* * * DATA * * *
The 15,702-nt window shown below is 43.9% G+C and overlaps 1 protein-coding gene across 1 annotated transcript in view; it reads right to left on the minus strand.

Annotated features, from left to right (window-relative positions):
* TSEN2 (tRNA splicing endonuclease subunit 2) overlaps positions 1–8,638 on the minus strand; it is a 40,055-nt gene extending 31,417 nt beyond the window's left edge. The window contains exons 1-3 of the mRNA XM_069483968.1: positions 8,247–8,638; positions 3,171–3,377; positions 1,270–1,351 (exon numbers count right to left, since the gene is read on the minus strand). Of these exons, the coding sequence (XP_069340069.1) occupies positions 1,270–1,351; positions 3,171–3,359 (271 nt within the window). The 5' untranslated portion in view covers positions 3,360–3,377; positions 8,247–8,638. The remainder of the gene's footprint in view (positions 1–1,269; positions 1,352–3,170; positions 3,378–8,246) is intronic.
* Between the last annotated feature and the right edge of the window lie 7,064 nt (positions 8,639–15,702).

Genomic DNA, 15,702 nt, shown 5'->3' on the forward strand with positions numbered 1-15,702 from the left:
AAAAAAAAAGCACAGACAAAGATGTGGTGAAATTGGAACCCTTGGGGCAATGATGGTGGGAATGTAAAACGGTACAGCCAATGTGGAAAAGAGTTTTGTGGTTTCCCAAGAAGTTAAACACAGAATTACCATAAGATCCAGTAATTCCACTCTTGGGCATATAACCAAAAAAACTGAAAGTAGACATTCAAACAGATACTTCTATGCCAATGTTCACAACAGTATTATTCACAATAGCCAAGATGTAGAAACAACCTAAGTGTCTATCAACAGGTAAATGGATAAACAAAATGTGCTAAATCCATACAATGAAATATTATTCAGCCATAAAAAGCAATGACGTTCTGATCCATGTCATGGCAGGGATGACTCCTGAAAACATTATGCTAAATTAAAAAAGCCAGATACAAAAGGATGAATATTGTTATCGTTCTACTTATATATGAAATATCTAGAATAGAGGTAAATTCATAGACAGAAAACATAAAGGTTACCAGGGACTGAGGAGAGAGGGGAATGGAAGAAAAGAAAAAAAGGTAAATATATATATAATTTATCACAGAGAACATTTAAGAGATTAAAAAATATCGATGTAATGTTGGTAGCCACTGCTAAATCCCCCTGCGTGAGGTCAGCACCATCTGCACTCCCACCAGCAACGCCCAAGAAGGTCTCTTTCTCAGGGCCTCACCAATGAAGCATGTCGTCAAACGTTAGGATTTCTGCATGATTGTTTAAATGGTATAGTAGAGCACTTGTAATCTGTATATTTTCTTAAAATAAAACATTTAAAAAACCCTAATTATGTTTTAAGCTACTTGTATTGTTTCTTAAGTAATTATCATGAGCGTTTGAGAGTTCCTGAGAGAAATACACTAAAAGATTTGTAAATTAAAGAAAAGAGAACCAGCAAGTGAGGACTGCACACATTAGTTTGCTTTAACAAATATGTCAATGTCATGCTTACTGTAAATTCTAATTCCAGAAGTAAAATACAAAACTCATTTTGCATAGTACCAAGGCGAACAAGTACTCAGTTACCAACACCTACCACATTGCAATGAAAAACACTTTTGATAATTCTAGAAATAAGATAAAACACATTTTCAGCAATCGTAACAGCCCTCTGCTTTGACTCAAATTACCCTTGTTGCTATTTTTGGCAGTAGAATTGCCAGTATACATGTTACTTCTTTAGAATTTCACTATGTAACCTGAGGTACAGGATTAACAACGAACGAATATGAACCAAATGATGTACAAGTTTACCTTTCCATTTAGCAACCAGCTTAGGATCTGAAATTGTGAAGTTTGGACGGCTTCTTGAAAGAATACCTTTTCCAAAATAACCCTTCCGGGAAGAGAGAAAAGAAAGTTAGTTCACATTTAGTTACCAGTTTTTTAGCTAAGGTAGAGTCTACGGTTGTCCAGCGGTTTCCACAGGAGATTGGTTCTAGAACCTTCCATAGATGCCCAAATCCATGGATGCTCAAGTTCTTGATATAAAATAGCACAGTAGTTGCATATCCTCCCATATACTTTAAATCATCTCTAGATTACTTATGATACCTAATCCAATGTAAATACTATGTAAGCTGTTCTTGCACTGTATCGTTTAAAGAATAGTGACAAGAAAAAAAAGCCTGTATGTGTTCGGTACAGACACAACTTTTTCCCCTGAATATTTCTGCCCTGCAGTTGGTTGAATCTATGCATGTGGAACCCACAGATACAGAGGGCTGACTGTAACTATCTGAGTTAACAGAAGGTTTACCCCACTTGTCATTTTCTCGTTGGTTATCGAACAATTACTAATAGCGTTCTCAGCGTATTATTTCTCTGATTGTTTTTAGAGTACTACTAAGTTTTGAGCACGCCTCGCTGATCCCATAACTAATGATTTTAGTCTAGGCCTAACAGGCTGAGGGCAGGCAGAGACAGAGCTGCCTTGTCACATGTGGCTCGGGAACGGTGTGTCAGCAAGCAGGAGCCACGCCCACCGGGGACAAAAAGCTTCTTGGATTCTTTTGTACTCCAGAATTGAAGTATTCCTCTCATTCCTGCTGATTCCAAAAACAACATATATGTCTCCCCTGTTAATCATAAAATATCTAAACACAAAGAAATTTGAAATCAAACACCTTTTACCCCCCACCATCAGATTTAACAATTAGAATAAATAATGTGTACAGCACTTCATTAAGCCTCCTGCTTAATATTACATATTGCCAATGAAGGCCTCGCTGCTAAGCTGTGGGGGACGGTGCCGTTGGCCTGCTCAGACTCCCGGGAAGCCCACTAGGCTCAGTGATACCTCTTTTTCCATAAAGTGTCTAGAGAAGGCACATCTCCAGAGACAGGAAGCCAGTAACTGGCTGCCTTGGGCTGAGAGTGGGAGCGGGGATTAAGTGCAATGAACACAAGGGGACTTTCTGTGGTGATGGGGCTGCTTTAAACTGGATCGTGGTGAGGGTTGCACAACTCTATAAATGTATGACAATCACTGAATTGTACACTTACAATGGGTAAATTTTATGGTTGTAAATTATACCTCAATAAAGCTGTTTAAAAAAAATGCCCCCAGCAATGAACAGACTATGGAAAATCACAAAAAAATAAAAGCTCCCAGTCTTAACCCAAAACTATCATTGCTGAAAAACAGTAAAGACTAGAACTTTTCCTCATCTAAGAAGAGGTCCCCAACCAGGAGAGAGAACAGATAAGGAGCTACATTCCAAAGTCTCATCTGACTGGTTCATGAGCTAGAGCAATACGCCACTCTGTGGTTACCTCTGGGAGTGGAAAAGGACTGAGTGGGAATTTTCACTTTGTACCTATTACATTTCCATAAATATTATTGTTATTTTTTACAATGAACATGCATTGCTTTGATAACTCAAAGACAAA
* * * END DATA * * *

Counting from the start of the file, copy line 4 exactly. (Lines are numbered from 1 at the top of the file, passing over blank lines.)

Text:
* Between the last annotated feature and the right edge of the window lie 7,064 nt (positions 8,639–15,702).